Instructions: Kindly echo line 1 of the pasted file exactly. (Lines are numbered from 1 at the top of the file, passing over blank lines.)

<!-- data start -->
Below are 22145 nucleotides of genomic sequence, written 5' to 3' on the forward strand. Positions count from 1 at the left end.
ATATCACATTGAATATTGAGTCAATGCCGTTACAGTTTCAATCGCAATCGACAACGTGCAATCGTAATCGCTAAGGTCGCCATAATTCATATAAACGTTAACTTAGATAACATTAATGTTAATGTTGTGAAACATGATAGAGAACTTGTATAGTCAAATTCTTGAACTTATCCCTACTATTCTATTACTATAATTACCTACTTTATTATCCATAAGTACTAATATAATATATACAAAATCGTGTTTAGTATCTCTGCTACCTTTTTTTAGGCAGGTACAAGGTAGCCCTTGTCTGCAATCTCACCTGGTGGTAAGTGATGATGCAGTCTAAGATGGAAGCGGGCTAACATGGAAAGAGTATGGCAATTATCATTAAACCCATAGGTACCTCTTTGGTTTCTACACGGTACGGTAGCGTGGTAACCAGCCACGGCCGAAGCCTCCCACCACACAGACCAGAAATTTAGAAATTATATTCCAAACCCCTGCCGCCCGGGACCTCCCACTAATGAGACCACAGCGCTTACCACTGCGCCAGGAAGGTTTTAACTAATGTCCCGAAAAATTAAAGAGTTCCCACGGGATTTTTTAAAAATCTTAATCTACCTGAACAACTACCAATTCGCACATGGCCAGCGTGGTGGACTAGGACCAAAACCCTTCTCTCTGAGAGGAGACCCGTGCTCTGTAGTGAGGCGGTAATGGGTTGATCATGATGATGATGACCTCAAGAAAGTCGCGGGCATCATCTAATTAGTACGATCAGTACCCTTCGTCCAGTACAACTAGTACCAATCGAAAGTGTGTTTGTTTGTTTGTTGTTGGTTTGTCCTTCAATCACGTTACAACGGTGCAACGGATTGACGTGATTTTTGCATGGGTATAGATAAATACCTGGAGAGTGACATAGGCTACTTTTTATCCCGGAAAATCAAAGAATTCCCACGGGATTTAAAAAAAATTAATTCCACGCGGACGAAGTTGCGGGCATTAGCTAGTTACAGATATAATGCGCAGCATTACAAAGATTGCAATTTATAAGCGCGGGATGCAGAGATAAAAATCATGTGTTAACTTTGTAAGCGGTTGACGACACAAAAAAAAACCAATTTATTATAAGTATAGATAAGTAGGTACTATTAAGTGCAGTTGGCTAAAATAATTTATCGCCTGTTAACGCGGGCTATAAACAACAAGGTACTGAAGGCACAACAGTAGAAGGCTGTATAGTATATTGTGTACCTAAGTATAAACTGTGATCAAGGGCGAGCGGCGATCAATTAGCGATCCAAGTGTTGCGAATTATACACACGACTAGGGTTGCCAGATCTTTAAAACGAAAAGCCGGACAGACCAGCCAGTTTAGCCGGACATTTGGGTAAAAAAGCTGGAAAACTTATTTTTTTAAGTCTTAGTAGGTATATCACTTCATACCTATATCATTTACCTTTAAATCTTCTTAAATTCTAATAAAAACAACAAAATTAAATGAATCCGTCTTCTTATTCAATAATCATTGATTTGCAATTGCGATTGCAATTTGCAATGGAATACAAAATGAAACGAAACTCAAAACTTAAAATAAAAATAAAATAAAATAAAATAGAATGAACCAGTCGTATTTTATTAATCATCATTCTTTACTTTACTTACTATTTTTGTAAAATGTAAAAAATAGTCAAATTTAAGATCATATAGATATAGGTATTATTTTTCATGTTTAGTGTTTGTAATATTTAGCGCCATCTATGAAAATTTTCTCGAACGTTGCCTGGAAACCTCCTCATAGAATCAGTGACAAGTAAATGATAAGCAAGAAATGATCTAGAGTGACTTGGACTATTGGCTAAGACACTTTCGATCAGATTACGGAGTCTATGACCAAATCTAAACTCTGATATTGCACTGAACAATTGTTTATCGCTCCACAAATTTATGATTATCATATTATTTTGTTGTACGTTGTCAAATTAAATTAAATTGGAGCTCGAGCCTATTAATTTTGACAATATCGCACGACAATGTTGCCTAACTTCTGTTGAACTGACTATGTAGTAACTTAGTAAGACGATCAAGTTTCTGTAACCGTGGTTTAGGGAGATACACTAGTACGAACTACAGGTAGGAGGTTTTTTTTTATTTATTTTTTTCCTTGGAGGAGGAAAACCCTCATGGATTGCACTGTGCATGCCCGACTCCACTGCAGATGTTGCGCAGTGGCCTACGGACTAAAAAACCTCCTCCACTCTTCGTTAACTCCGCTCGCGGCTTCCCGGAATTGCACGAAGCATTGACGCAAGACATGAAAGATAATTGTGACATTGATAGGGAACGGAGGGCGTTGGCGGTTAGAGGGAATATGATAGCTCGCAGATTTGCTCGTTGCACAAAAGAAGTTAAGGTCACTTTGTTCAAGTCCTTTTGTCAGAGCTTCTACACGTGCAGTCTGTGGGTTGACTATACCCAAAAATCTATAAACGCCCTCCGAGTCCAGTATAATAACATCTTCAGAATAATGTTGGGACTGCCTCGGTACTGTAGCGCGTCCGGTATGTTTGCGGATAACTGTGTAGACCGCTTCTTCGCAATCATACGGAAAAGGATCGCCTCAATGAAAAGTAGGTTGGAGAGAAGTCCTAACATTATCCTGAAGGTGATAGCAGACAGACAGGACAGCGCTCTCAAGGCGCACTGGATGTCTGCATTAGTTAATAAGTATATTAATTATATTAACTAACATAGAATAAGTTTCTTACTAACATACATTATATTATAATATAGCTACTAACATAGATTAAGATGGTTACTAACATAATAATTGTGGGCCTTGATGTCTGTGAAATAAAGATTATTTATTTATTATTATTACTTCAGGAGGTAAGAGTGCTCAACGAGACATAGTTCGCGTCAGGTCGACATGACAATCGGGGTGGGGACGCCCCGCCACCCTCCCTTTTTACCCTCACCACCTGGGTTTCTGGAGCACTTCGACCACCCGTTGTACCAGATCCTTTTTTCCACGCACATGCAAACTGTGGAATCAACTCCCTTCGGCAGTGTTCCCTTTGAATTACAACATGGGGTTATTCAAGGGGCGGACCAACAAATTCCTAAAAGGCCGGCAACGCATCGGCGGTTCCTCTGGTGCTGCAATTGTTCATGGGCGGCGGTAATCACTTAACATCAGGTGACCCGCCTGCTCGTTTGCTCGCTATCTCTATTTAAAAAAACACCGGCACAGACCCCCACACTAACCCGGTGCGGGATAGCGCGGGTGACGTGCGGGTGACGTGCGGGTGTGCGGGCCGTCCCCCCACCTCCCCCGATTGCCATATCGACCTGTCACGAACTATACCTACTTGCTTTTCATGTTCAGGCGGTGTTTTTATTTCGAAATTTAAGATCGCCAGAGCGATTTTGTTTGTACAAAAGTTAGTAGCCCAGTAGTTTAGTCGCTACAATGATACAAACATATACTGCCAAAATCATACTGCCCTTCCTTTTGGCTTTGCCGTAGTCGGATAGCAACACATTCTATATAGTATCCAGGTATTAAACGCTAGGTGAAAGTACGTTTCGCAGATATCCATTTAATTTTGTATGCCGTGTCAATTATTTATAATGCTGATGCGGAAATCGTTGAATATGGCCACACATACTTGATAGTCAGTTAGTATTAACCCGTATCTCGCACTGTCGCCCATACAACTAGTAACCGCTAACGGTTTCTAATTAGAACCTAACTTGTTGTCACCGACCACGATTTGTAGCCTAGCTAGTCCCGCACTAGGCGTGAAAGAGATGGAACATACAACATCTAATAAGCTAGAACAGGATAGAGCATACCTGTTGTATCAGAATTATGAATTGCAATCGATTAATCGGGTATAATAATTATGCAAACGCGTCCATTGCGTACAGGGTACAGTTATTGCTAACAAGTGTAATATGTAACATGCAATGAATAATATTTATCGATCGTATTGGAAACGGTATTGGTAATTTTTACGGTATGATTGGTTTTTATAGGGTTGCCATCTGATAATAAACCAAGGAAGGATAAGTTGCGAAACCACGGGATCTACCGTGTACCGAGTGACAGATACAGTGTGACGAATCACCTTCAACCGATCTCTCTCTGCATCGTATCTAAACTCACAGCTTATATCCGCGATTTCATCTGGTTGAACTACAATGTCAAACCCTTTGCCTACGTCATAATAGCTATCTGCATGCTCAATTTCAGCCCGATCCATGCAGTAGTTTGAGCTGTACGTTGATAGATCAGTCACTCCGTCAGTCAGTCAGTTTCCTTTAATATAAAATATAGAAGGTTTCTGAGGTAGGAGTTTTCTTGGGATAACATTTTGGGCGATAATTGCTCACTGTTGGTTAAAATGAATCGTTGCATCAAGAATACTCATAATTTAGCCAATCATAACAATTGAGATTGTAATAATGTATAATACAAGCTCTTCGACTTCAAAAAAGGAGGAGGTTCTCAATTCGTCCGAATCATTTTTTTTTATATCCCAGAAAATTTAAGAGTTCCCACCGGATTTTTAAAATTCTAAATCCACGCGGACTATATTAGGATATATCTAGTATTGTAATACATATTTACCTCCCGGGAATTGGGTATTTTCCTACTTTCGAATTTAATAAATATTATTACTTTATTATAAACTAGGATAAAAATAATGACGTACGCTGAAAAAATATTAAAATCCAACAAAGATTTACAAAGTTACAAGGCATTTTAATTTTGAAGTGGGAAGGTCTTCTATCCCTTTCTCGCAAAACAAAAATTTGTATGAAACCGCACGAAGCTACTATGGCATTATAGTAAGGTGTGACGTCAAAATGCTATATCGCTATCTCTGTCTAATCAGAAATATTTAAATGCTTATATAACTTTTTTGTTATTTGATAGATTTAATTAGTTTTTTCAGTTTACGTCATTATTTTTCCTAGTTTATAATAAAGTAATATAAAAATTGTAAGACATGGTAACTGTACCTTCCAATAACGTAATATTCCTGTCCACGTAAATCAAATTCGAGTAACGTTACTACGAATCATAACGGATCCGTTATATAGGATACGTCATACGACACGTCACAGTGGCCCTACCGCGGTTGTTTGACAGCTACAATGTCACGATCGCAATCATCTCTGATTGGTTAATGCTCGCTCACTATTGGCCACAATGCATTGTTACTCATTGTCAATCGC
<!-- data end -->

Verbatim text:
Below are 22145 nucleotides of genomic sequence, written 5' to 3' on the forward strand. Positions count from 1 at the left end.